Marathon season coming up!
We have quite a few patients that are running marathons over the next couple of months. We all wish them the best of luck. Just in case you missed our last feature on marathon prep, here it is again:
n this article we focus on one of our patients, Padeepa Manoj, who runs marathons regularly in fantastic times. We also have information on carbohydrate loading in the days leading up to a marathon.
So Padeepa, how long do you typically train for a marathon?
20-25 weeks, with varying distances but ranging from 70-100km per week. In total I ran 1.300km this year.
How many days a week do you train?
4-5 days a week
What injuries have you sustained throughout the training?
None this year, but last year I did my achilles heel.
Do you do any psychological preparation, and if so which technique do you find the most effective?
A few days before I started visioning a strong performance, and mapping in my mind how to run the race.
Are you going to prepare for another marathon?
Yes, I want to try and break 3hrs at Berlin – so I’ll be back to see Franco!
What have been your previous times for marathons?
Venice Marathon 2001 = 3hrs:25min
London Marathon 2009 = 3hrs:13min
Zurich Marathon 2010 = 3hrs:04min:34sec
Berlin Marathon 2010 = ??
Could you give any tips for amateur marathon athletes?
Plenty of tips… consistency is the most important part in training for the marathon. Its no good having 1 good week of training, and then taking the intensity off, then trying to play catch up with training. Watch what you eat, and cut out unnecessary carbohydrates during the training period. Weight loss brings the biggest performance gains. Drink plenty of water – 1,5L per day. Experiment with gels during training (isotonic gels are the best). Also, understand when the best time to eat is prior to your marathon (typically 3-4 hours before). Get plenty of sleep. Take hot baths with Epsom salts after long runs. Have 1 sports massage per month, increasing to 1 per week in the final 2 months. In the race, don’t worry about others around you. Run what is comfortable for you. Also, run in the shelter of others – your heart rate will drop by 1-2 bpm. Remember the race starts at 30-32km. The final 10km is the RACE, and this is where time is there to be gained or lost.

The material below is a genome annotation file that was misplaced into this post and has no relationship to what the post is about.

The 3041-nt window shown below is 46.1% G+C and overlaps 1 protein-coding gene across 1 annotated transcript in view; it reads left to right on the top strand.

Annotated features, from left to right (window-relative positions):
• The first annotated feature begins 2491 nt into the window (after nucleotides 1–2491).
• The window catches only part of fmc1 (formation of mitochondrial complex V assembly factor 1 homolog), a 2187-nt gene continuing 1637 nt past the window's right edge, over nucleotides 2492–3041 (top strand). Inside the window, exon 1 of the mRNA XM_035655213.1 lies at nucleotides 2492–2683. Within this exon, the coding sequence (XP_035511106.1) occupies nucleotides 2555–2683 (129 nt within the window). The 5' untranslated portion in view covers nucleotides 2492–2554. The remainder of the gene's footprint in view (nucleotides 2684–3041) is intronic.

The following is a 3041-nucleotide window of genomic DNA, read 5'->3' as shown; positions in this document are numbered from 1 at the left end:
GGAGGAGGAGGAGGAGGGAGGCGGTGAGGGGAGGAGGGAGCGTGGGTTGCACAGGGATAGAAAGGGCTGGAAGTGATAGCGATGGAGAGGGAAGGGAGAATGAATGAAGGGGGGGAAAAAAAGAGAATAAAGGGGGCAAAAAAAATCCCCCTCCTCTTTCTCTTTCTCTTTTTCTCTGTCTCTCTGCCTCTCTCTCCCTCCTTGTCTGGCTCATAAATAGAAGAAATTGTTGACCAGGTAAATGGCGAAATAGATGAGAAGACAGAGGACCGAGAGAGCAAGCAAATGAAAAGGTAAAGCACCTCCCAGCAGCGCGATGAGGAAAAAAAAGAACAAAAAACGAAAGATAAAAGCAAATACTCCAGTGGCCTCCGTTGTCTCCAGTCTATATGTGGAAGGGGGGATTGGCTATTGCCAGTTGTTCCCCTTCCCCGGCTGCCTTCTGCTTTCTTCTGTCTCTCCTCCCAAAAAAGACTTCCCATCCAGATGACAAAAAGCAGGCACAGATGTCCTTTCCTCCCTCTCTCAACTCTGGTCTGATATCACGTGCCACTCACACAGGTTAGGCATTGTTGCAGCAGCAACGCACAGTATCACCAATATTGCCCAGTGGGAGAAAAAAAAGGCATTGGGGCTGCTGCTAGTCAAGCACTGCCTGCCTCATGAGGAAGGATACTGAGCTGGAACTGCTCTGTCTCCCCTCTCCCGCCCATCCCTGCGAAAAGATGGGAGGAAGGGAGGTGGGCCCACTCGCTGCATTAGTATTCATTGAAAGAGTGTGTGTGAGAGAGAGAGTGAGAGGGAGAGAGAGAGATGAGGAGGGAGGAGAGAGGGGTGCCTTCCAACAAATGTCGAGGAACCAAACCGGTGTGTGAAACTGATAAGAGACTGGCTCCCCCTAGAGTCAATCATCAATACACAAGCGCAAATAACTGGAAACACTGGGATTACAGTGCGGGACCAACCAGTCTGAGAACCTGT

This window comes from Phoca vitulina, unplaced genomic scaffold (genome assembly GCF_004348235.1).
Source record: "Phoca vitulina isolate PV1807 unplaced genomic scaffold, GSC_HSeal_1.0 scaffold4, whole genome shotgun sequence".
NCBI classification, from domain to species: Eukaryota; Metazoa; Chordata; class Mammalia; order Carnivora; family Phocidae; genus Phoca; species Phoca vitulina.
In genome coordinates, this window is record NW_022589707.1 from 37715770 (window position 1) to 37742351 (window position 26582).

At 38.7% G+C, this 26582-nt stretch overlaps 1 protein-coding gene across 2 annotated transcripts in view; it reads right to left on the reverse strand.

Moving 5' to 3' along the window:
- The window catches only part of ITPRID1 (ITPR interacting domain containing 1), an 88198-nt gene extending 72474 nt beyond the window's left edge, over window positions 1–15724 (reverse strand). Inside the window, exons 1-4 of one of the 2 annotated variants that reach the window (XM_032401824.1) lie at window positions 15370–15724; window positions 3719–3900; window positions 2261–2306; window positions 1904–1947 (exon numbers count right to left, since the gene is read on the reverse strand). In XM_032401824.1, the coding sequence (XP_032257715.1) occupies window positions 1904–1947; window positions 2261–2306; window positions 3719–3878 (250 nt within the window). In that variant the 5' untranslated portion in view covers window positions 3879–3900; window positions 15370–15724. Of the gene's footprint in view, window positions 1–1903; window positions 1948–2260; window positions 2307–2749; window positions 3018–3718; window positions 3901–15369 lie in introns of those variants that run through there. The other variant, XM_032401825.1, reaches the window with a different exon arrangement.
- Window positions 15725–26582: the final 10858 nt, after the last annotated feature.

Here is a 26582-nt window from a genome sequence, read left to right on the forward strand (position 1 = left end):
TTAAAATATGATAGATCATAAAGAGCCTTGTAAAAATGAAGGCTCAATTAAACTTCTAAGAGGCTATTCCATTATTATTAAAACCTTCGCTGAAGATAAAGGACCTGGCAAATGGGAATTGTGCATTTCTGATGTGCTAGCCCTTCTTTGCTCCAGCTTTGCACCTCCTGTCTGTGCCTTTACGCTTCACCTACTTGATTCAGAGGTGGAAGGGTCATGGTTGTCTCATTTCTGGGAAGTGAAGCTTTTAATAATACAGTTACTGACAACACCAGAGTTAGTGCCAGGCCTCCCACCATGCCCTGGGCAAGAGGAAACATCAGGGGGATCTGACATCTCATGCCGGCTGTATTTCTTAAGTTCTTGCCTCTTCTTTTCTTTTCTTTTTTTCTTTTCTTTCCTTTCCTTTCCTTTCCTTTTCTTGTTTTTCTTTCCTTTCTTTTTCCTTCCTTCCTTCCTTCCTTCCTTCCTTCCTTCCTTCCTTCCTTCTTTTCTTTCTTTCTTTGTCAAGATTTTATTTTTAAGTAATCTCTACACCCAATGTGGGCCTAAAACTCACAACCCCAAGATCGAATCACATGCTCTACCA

Have you a last word to say about your treatment?
“Franco has helped me in the preparation of the past two marathons. I’ve been to many sports therapists over the years, and I can honestly say that he is the best I’ve come across. He has a great passion for understanding the body and the athlete. Having been a trained athlete himself, he also understands what you might be going through. He gave me a lot of additional time, and suggested stretches, exercises, tips on diet and supplements all to help get the best of myself. Simply he was great”.
A typical carbohydrate loading plan for pre-marathon:
Carbohydrate (CHO) requirements:
Endurance athletes: 9-10 g/kg CHO (per day)
For example a 73kg man – (73 x 10) = 730 (CHO) g/day
Triathlete: 10/12 g/kg/ CHO
Sample carbohydrate loading regime before competition
It is important that prior to competition, muscle glycogen stores should be as high as possible, so that fatigue to glycogen depletion is delayed as long as possible.
Maximum muscle glycogen storage can be achieved through alteration in training and diet a week before the event.
For days 7, 6, 5 and 4 before competition, diet should be altered such that (CHO) content is moderately low (350g/day). This should be combined with moderately hard training (1-2 hours) in order to deplete muscle glycogen.
3 days prior to competition, a higher (CHO) diet should be consumed (500-700 g/day) and training should be reduced to (30-60 minutes) low to moderate intensity.
3-4 hours prior to competition the athlete should consume about (200-300 g) of (CHO) of high/moderate Glyacemic Index (i.e. rice, honey, porridge, sweet potatoes, grapes etc.)
You’ll know you have properly carbo-loaded if you have gained 1 to 2 kg, which is mostly water retention.
With each ounce of stored glycogen, you store about 3 ounces of water!!!
Protein consumption during training
Consume about 1.3 to 1.6 grams of proteins per Kg of body weight
Sample carbo-loading menu for a marathon runner athlete.
1 cup of orange juice
½ cup grape-nuts
2 slices oatmeal bread
3 oz turkey breast with lettuce, tomato
1 sweet potato with olive oil
1 large glass of pure apple juice
250-300 g of spaghetti with tomato sauce
1 tin of tuna fish
¼ loaf multigrain bread with jam
1 cup of vanilla yoghurt
6 fig bars
Drink extra fluids!
Drink about 4 extra glasses of water and pure fruit juices (pear, apple or orange juice) during the 2 days before the event. You should have to urinate every 2 to 4 hours.
Avoid ALCOHOLIC drinks!!!
On the race morning, drink at least 3 glasses of water (flavoured with a bit of squash or an isotonic sports drink!) up to 2 hours before the event and one to 2 cups 5 to 10 minutes before race time.
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